Volume 3 Issue 2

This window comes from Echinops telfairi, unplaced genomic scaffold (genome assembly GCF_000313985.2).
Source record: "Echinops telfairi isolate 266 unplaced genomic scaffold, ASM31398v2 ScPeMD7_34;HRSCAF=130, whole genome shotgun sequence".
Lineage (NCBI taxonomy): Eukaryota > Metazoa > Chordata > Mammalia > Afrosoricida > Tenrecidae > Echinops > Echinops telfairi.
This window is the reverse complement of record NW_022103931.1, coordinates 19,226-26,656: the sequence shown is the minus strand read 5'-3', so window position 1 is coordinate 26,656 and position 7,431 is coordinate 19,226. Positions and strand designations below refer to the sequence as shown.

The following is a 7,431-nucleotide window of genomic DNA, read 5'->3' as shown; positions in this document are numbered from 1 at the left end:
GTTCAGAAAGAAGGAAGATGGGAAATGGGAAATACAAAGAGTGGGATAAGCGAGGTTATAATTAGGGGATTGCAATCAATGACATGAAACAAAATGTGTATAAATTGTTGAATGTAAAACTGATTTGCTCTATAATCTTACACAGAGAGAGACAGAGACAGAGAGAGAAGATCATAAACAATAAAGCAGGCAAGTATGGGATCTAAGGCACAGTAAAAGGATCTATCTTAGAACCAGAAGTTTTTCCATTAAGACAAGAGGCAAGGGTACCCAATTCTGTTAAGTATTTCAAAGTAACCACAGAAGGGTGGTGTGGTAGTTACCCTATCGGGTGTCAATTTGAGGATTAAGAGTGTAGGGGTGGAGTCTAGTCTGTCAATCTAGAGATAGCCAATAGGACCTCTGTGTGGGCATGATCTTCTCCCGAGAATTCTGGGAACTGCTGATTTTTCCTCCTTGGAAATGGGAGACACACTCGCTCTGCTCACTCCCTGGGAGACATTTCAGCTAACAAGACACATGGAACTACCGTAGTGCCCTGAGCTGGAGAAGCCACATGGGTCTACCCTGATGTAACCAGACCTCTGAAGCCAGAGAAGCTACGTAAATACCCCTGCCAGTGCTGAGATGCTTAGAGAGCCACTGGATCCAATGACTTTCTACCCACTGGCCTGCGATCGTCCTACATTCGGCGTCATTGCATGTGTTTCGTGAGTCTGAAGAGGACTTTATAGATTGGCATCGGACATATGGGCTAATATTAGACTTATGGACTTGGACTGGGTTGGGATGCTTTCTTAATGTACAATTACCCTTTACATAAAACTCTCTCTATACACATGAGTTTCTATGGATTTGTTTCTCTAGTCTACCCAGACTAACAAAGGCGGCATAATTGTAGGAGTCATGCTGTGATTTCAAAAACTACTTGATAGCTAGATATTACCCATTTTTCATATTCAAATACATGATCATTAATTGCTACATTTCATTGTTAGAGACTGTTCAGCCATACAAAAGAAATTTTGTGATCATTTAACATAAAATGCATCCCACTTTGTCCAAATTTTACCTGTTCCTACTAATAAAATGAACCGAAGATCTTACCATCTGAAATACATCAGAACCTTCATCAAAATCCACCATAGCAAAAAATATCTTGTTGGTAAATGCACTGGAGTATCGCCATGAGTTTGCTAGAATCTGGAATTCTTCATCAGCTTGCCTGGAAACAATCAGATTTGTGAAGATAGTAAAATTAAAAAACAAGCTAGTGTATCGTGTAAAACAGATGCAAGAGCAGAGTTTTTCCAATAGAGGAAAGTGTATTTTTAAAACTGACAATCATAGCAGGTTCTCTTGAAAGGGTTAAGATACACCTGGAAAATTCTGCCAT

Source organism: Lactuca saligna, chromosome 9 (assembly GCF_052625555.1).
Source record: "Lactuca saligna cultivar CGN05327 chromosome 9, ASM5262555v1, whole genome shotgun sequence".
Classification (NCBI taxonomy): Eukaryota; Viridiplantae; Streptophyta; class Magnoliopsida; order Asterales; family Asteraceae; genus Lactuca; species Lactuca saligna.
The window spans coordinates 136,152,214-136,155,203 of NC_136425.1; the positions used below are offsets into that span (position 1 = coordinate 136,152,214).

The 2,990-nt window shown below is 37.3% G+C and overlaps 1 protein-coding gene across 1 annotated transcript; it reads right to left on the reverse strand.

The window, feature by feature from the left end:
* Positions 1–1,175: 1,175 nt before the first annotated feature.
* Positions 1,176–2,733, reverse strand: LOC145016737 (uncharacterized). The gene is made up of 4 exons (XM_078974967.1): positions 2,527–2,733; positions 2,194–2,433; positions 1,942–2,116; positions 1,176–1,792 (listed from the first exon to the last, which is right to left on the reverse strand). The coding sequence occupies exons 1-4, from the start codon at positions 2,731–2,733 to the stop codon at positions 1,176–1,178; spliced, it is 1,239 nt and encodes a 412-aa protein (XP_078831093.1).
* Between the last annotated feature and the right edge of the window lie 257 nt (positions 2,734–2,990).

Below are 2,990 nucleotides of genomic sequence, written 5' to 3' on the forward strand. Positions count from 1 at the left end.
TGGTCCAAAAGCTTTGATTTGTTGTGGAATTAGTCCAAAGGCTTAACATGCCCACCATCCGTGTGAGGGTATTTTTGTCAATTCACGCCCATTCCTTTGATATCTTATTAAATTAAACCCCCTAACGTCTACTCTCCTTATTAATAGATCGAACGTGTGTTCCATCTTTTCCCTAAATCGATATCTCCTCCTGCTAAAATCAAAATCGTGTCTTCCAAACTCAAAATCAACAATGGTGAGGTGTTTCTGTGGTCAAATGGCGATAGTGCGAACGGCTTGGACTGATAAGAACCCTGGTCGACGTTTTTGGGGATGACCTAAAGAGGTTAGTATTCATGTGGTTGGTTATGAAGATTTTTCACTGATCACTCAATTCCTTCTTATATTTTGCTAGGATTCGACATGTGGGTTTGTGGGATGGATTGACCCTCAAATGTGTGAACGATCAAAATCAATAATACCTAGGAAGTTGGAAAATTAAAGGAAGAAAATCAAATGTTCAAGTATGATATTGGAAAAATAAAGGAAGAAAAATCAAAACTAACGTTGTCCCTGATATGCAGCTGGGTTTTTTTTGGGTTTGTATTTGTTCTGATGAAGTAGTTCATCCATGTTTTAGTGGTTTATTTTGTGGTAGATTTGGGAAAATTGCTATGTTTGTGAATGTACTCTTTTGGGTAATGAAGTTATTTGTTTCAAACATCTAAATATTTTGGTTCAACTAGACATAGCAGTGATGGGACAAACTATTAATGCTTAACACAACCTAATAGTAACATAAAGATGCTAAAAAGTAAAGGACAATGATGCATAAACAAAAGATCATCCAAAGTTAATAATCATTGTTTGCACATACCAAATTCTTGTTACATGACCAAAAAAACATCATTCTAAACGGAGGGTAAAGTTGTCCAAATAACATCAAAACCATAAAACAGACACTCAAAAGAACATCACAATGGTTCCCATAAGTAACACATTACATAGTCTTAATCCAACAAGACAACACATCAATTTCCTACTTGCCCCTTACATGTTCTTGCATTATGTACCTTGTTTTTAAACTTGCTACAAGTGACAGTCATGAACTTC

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While some tests directly check artery walls for evidence of vascular disease (i.e. the cIMT, CACS, and AAA scan), other tests look at blood flow and signs of blockages in the arteries. The problem is, 99 percent of plaque does not obstruct blood flow yet can still cause a heart attack if it becomes inflamed and ruptures (think of a volcano in your artery). That eruption can result in a blood clot that causes a heart attack or stroke. So, it's important to remember that angiograms, stress tests, and the Heart SPECT scan check only for blockages and, therefore, offer a less-comprehensive assessment of vascular health. Coronary Angiogram An angiogram has a simple mission: to determine if your arteries are blocked. Healthcare providers use data from an angiogram to decide if a patient needs invasive procedures, such as angioplasty (a "balloon" inserted into the blood vessel to reopen the clogged area) or bypass surgery. Angiograms are typically ordered for people with symptoms that could signal reduced blood flow through the coronary arteries, such as crushing or squeezing chest pain, pressure or tightness (angina), shortness of breath, dizziness, fainting or unusual fatigue during exertion, and excessive sweating. The test may also be performed to evaluate patients with heart failure, heart attack symptoms, chest injury, heart valve disorders, or congenital heart defects. Because an angiogram is an invasive test with small, but serious risks, it is generally not advised to evaluate asymptomatic patients. Despite this knowledge, angiograms are a common scenario when an asymptomatic patient consults a cardiologist after a noninvasive scan, such as cIMT, the coronary artery calcium score test, and shows plaque buildup. Very often, instead of investigating why an otherwise healthy patient - who could run on a treadmill at high speed without any chest pain or other cardiac warning signs – has diseased arteries, the doctor will instead order an unnecessary angiogram to find out how big the blockages are. This frequently leads to patients being told they urgently need a stent or bypass, when their disease could safely be managed without surgery. Normal results suggest that blood is flowing freely, with little or no narrowing of the vessels. Many patients with "normal" results, however, have dangerous atheromas in their coronary arteries, and abnormal results indicate some obstruction in arterial lumen. If the obstruction is less than 50 percent, patients are usually told they have "mild" disease. This is despite the knowledge that 68 percent of heart attacks arise from plaques less than 50 percent obstructive. If the blockage is greater than 70 percent, it is usually assumed to be related to the symptoms and invasive intervention is considered. Heart SPECT Scan Heart SPECT (Single Photon Emission Computed Tomography) is the most common "nuclear" heart scan used to look for indirect signs of heart disease, by evaluating blood flow through the coronary arteries. It can also detect damaged heart muscle – say, from a prior heart attack or infection – and measures how well your heart is pumping blood to the rest of the body. You're a candidate for this test if you have symptoms of coronary artery disease or failed an exercise stress test. It might also be reasonable for patients who have indirect evidence of significant coronary artery disease such as a very high calcium score. It is recommended for anyone with type 2 diabetes, even if he or she is asymptomatic. By the time someone develops diabetes, that person may have so much nerve damage that even if the heart is not being adequately supplied with blood, he or she may not have symptoms. Another recent study of symptom-free patients Page 44 | Abby's Magazine - Tests That Check for Blockages

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